WASHINGTON, D.C. -- Michael D. Brown, Under Secretary of Homeland Security for Emergency Preparedness and Response, today announced that President Bush authorized an emergency declaration for Alabama. Federal resources are being allocated to support emergency protective response in the counties located in the path of Hurricane Katrina.
Brown said President Bush issued the declaration following a review of FEMA's analysis of the state's request for federal assistance.
As a result of the declaration, FEMA will mobilize equipment and resources necessary to protect public health and safety by assisting law enforcement with evacuations, establishing shelters, supporting emergency medical needs, meeting immediate life-saving and life-sustaining human needs and protecting property, in addition to other emergency protective measures. In addition, federal funds will be available for public safety debris removal and emergency protective measures at 75 percent of approved costs.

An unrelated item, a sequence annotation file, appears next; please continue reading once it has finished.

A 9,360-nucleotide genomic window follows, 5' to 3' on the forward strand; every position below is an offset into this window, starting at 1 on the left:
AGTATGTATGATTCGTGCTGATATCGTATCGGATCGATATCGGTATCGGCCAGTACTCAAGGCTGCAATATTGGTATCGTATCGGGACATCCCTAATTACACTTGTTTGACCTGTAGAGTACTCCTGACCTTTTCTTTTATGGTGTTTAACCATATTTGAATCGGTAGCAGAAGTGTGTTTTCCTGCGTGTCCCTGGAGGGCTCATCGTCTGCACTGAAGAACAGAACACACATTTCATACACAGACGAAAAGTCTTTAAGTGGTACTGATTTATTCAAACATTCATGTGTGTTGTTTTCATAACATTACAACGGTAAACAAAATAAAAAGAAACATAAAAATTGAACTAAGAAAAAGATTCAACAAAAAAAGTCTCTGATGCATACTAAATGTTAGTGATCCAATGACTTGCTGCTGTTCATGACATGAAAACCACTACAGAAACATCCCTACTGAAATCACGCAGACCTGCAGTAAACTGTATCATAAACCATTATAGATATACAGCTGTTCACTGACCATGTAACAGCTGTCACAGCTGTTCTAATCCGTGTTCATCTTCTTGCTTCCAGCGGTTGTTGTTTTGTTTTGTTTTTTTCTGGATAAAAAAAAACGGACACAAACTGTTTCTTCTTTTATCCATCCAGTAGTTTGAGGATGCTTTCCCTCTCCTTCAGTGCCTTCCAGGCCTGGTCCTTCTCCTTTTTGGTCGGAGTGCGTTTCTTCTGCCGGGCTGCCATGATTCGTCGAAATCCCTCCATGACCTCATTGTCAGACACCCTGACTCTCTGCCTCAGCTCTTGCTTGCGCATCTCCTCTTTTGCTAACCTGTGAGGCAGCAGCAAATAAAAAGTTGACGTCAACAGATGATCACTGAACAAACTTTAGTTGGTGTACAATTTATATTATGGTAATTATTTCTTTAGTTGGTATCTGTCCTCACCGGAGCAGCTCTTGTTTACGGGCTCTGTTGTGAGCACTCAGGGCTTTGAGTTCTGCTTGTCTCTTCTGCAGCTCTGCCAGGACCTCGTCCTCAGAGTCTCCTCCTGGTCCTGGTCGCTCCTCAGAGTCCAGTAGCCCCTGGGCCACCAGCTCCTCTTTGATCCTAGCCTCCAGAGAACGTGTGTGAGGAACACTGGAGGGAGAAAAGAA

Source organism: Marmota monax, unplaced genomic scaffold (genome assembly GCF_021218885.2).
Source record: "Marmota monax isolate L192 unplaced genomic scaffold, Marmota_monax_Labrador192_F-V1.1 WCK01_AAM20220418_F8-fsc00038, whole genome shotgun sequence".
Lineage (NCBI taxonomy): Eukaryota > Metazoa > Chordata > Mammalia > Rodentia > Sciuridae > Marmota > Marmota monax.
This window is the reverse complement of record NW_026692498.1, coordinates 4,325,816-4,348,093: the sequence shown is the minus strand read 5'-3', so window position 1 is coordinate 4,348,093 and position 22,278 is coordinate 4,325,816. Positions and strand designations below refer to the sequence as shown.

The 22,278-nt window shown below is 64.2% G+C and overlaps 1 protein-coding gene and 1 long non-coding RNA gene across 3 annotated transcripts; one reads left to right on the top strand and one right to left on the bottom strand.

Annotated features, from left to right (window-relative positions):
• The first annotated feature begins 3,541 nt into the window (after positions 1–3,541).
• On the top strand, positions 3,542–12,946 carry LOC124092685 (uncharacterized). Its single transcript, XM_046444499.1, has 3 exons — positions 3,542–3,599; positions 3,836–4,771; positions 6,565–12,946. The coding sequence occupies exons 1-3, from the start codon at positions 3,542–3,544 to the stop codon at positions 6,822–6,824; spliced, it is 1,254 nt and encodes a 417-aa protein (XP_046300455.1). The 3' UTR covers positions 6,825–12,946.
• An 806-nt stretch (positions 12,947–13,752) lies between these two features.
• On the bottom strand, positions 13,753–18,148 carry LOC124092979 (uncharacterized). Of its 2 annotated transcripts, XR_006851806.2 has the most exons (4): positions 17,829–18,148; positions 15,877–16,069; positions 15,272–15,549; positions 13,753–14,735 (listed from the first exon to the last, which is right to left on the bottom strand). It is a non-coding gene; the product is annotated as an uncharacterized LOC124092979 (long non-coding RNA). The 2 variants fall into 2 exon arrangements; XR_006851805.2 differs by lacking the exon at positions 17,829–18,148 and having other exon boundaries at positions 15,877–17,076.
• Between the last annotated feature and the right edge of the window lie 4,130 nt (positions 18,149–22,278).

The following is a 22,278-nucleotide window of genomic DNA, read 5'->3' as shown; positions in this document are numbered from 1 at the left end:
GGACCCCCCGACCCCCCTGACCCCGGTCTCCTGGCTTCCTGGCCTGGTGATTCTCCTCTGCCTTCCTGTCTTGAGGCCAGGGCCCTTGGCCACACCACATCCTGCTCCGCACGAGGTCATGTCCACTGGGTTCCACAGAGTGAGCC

The counties of Baldwin, Choctaw, Clarke, Mobile, Sumter and Washington were designated eligible for assistance. Additional counties may be added at a late date after further evaluation.
Brown named Ron Sherman of FEMA to coordinate the federal relief effort.
FEMA prepares the nation for all hazards and manages federal response and recovery efforts following any national incident. FEMA also initiates mitigation activities, trains first responders, works with state and local emergency managers, and manages the National Flood Insurance Program and the U.S. Fire Administration. FEMA became part of the U.S. Department of Homeland Security on March 1, 2003.